The whole point here is to simplify how to reduce the risk of chronic diseases.  The bottom line is that any activity is better than nothing, and the more screen time you have/the less active you are during school/work the more activity you need in the remaining hours of the day.  If you want a formula, the research would loosely suggest that if you’re sitting/inactive for 8 or more hours a day, you need at least 1 hour of exercise at moderate intensity or 30 minutes at vigorous intensity.  If you have the same level of inactivity 5 days a week, then you need to aim for a combination of 5 hours a week of moderate intensity of 2 and a half hours of vigorous intensity exercise. A weekly routine is often more manageable and sustainable because you could simply dedicate 2-3 days a week to longer bouts of exercise.

Coming full circle, the longer you’re in front of a screen the more time you need to set aside to move.  Take some movement snacks every hour and do 5 minutes of something that elevates your heart rate or challenges a big muscle group.  If you do the math, 5 minutes every 8 hours leads to 40 minutes of activity a day. 20 minutes after you get home and you’re done! For college students, you should have some time in between classes or study sessions where you can work in some shorter sessions. For grade school students 2-3 days a week in a club or sport would likely be enough.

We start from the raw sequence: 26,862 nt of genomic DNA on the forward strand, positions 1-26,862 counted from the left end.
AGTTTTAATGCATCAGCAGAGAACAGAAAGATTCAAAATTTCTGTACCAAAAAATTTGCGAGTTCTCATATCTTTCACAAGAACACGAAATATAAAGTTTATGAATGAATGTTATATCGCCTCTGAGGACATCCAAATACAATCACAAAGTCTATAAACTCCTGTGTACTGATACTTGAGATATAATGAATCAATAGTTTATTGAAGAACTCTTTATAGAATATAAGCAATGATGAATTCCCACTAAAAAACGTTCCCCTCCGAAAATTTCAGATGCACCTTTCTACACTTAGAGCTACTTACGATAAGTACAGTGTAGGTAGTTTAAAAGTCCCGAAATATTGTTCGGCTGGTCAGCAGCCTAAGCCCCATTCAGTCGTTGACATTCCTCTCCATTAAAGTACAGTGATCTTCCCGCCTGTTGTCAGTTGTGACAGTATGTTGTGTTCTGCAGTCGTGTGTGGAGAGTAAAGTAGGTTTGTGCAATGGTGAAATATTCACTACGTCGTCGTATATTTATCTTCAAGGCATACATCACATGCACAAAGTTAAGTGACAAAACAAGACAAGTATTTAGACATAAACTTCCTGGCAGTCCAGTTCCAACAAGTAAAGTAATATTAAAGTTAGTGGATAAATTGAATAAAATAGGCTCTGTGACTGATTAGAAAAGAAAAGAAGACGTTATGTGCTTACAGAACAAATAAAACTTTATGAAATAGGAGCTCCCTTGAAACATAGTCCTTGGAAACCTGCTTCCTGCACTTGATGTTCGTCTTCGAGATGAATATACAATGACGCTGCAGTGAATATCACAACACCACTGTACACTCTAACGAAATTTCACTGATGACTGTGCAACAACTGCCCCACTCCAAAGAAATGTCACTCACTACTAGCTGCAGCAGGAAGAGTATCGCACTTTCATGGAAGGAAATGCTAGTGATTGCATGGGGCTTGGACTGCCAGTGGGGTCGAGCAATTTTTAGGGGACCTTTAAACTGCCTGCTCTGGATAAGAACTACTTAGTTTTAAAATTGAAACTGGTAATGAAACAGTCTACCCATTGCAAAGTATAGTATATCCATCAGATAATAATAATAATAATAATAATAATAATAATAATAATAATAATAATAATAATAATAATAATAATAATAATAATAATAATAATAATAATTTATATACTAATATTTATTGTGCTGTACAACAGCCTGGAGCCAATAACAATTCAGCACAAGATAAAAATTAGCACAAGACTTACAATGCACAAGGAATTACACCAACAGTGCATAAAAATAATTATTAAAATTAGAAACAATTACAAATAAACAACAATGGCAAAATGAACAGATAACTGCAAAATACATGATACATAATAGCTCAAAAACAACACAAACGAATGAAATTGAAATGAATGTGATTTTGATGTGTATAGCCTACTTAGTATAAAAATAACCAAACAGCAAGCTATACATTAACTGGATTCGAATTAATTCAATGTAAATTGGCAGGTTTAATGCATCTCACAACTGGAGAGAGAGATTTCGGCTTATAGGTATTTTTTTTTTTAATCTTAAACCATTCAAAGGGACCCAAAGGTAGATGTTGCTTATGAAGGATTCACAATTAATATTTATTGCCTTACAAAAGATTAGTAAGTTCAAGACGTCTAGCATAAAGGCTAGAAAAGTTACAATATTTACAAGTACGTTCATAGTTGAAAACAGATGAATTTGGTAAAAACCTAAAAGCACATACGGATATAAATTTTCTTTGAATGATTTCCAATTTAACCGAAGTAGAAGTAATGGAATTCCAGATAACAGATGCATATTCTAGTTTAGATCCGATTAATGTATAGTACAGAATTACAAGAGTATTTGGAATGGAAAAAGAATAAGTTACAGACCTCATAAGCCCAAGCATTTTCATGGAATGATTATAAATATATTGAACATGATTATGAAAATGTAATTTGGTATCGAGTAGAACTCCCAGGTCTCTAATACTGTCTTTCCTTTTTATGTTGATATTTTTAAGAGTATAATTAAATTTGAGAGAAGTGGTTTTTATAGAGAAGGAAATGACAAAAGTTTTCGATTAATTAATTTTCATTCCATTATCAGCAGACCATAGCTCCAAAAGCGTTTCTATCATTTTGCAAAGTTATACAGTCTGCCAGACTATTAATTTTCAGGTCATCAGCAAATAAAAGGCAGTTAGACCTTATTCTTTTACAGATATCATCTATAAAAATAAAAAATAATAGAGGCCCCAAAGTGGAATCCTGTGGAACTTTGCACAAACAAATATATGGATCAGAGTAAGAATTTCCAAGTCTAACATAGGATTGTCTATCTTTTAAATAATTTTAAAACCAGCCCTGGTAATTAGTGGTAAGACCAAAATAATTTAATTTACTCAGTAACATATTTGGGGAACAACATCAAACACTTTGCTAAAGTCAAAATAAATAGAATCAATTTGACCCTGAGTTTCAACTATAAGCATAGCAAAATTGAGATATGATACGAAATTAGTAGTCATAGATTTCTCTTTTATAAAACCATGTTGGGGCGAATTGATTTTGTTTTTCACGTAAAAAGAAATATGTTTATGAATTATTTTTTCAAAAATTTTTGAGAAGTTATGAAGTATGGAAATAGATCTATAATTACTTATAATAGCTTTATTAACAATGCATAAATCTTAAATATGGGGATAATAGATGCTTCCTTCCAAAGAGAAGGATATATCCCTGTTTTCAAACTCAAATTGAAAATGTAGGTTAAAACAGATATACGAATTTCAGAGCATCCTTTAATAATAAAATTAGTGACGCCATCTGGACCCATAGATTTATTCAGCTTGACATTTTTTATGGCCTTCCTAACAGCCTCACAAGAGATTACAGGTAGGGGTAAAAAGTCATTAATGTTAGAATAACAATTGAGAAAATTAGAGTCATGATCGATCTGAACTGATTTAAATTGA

If you’re having issues with movement, get help!  Physical therapists and personal trainers are a great source of information to get you moving better and improving your fitness.

Got questions?  Feel limited in what you’re able to do?  The staff at Limitless Physical Therapy in Eugene, OR can show you how to discover your future without limits.

***The above information, including text, images, and all other materials, is provided for educational purposes only, and not as a replacement or supplement to professional medical advice.  Please contact a certified healthcare professional or your primary physician for any personal concerns.

1. Ekelund U, Steene-Johannessen J, Brown WJ, Fagerland MW, Owen N, Powell KE, Bauman A, Lee IM; Lancet Physical Activity Series 2 Executive Committe; Lancet Sedentary Behaviour Working Group. Does physical activity attenuate, or even eliminate, the detrimental association of sitting time with mortality? A harmonised meta-analysis of data from more than 1 million men and women. Lancet.  2016 Sep 24;388(10051):1302-10. doi: 10.1016/S0140-6736(16)30370-1. Epub 2016 Jul 28. Erratum in: Lancet. 2016 Sep 24;388(10051):e6. PubMed PMID: 27475271.